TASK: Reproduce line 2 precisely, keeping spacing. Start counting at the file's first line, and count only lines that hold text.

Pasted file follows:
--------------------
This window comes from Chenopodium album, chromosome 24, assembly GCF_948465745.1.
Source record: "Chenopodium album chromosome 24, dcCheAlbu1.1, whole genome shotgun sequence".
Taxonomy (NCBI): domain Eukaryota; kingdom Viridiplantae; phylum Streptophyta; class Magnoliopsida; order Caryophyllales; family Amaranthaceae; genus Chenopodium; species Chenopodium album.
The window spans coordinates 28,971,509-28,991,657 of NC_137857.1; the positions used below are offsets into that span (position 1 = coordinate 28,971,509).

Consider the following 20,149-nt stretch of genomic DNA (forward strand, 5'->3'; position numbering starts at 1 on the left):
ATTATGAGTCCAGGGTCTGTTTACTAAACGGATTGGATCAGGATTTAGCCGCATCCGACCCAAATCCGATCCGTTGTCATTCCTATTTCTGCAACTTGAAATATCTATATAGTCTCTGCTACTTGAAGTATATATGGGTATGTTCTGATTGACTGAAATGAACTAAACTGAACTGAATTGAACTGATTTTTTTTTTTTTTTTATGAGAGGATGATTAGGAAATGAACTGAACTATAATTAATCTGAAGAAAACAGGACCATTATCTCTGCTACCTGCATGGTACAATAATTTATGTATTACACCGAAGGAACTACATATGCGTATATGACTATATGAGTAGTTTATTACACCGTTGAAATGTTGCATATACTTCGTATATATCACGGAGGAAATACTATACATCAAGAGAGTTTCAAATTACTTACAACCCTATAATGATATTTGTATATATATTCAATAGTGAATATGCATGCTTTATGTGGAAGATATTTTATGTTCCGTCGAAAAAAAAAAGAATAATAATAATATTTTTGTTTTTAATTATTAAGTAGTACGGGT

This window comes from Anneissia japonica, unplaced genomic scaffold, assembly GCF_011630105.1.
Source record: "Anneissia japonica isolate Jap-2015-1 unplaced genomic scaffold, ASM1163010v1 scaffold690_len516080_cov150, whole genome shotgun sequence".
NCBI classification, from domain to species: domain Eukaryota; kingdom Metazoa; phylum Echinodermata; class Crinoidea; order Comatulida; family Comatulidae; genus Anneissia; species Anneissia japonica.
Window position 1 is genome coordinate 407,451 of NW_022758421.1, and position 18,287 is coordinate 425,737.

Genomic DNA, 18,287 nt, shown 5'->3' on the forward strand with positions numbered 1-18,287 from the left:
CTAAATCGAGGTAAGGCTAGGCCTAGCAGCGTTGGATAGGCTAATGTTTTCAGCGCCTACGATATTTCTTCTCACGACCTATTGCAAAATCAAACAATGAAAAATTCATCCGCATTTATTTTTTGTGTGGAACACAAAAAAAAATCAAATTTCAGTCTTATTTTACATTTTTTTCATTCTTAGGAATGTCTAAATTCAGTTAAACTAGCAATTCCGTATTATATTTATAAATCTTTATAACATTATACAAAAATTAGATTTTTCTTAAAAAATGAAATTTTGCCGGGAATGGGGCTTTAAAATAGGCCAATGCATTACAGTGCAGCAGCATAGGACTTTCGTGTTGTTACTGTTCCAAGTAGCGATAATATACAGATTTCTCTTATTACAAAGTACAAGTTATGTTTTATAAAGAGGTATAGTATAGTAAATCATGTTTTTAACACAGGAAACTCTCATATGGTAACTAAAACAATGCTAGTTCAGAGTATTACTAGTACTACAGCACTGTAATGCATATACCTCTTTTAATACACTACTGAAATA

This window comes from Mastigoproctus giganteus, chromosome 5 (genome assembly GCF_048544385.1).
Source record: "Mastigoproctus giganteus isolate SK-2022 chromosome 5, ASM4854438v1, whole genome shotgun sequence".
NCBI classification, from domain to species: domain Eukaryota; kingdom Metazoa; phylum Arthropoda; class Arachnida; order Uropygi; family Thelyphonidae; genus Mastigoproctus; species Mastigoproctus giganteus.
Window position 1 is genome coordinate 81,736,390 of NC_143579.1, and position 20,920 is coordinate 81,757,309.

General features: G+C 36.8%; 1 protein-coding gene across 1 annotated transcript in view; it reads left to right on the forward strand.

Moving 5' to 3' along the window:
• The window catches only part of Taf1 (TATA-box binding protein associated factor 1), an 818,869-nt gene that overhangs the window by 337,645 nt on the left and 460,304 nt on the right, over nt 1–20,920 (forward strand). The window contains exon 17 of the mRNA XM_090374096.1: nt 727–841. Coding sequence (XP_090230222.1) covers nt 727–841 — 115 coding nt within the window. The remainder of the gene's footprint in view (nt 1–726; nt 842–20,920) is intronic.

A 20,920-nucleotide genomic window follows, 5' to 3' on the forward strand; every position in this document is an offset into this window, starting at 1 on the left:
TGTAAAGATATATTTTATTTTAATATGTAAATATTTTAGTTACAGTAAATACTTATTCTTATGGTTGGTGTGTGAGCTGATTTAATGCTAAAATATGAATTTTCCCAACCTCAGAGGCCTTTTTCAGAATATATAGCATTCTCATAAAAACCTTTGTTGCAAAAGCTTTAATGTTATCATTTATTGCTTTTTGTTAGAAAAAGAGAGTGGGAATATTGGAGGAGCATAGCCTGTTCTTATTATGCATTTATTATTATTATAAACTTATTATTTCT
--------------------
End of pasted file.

Source record: "Chenopodium album chromosome 24, dcCheAlbu1.1, whole genome shotgun sequence".